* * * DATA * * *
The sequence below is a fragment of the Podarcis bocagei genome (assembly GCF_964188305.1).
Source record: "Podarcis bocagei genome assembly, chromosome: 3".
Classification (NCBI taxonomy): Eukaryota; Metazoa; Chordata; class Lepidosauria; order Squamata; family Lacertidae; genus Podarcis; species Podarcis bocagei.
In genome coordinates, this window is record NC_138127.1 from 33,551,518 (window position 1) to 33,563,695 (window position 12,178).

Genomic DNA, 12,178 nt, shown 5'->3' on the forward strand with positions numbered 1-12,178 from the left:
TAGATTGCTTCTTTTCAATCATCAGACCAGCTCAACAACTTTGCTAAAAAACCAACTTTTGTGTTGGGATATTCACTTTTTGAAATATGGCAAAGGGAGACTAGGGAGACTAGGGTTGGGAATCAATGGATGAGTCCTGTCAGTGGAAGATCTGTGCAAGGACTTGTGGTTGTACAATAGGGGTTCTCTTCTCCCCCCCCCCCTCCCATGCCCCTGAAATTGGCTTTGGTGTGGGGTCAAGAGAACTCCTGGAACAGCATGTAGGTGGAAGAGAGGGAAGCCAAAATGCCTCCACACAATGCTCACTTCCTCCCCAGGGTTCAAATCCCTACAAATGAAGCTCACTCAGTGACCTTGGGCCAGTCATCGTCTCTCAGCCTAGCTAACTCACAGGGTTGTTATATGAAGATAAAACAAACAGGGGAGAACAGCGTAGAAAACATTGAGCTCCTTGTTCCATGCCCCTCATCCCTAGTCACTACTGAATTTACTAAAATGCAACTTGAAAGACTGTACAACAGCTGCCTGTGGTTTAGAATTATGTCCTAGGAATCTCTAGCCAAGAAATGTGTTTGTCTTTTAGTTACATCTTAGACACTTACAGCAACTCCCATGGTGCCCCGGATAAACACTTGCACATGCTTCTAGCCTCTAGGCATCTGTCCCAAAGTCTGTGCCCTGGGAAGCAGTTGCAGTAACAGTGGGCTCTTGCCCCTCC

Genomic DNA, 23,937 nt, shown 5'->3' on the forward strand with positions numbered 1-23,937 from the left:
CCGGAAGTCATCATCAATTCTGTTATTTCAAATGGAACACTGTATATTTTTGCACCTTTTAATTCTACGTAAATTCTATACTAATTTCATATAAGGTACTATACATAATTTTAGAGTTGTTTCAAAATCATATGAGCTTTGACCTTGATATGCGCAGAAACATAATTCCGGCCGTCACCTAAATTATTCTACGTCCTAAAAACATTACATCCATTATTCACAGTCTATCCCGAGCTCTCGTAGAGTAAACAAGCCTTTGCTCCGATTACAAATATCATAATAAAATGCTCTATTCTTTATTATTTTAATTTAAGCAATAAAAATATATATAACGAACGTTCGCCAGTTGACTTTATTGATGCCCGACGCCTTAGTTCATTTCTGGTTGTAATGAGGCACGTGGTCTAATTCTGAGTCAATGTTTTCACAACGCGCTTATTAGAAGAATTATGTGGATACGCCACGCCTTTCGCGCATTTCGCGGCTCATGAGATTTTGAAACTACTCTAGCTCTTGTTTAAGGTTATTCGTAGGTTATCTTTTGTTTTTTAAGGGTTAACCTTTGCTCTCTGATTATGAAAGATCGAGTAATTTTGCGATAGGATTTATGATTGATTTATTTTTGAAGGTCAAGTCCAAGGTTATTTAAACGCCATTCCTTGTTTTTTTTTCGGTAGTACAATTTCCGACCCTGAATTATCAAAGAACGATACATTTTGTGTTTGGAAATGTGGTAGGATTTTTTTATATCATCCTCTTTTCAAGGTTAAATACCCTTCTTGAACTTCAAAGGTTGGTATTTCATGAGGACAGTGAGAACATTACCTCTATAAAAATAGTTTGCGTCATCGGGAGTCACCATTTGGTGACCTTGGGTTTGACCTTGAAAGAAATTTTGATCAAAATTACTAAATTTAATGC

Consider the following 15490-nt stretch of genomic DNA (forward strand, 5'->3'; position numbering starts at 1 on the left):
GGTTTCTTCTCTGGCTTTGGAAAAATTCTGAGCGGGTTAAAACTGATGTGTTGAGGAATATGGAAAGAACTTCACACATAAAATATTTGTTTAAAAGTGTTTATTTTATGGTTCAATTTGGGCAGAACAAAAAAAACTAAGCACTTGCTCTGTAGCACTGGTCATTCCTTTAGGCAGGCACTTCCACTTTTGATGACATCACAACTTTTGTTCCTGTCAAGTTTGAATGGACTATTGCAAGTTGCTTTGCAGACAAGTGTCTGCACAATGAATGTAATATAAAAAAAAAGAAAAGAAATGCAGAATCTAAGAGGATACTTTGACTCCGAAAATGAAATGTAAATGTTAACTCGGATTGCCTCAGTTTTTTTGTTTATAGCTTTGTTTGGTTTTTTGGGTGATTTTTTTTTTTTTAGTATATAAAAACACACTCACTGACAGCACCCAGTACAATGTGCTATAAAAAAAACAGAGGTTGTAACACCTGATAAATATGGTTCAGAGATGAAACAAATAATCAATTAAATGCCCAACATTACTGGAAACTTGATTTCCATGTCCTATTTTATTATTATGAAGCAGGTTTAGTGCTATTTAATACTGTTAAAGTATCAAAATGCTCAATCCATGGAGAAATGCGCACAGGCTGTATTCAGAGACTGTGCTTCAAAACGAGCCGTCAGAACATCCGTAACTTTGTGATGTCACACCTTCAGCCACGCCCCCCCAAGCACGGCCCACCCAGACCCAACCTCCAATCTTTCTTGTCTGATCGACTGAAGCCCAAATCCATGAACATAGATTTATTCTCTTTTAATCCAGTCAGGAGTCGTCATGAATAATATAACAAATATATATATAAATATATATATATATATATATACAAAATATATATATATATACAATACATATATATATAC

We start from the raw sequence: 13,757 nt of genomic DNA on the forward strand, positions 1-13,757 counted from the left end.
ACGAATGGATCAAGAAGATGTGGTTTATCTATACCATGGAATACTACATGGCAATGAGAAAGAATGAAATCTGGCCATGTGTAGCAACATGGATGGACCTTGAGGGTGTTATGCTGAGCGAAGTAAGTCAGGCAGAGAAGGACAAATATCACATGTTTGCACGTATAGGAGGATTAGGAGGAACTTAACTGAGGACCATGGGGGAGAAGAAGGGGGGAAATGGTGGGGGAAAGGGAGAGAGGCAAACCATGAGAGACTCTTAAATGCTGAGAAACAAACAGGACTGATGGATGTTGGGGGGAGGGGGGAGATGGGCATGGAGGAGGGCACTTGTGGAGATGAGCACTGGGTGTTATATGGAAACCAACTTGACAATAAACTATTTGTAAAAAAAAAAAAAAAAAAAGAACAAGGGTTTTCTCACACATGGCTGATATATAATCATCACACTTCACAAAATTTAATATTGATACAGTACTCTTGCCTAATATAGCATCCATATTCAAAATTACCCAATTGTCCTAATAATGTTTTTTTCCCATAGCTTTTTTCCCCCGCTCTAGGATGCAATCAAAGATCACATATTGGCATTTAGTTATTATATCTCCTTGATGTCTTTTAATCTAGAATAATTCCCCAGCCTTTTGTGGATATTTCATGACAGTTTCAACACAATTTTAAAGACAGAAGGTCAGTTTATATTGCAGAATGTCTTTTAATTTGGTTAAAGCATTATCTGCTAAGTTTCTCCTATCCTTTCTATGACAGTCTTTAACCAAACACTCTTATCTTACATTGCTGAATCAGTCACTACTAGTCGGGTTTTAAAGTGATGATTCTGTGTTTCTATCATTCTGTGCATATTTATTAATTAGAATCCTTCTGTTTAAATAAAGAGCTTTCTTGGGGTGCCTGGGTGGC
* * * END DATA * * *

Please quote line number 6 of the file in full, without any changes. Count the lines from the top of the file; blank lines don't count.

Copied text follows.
TAGATTGCTTCTTTTCAATCATCAGACCAGCTCAACAACTTTGCTAAAAAACCAACTTTTGTGTTGGGATATTCACTTTTTGAAATATGGCAAAGGGAGACTAGGGAGACTAGGGTTGGGAATCAATGGATGAGTCCTGTCAGTGGAAGATCTGTGCAAGGACTTGTGGTTGTACAATAGGGGTTCTCTTCTCCCCCCCCCCCTCCCATGCCCCTGAAATTGGCTTTGGTGTGGGGTCAAGAGAACTCCTGGAACAGCATGTAGGTGGAAGAGAGGGAAGCCAAAATGCCTCCACACAATGCTCACTTCCTCCCCAGGGTTCAAATCCCTACAAATGAAGCTCACTCAGTGACCTTGGGCCAGTCATCGTCTCTCAGCCTAGCTAACTCACAGGGTTGTTATATGAAGATAAAACAAACAGGGGAGAACAGCGTAGAAAACATTGAGCTCCTTGTTCCATGCCCCTCATCCCTAGTCACTACTGAATTTACTAAAATGCAACTTGAAAGACTGTACAACAGCTGCCTGTGGTTTAGAATTATGTCCTAGGAATCTCTAGCCAAGAAATGTGTTTGTCTTTTAGTTACATCTTAGACACTTACAGCAACTCCCATGGTGCCCCGGATAAACACTTGCACATGCTTCTAGCCTCTAGGCATCTGTCCCAAAGTCTGTGCCCTGGGAAGCAGTTGCAGTAACAGTGGGCTCTTGCCCCTCC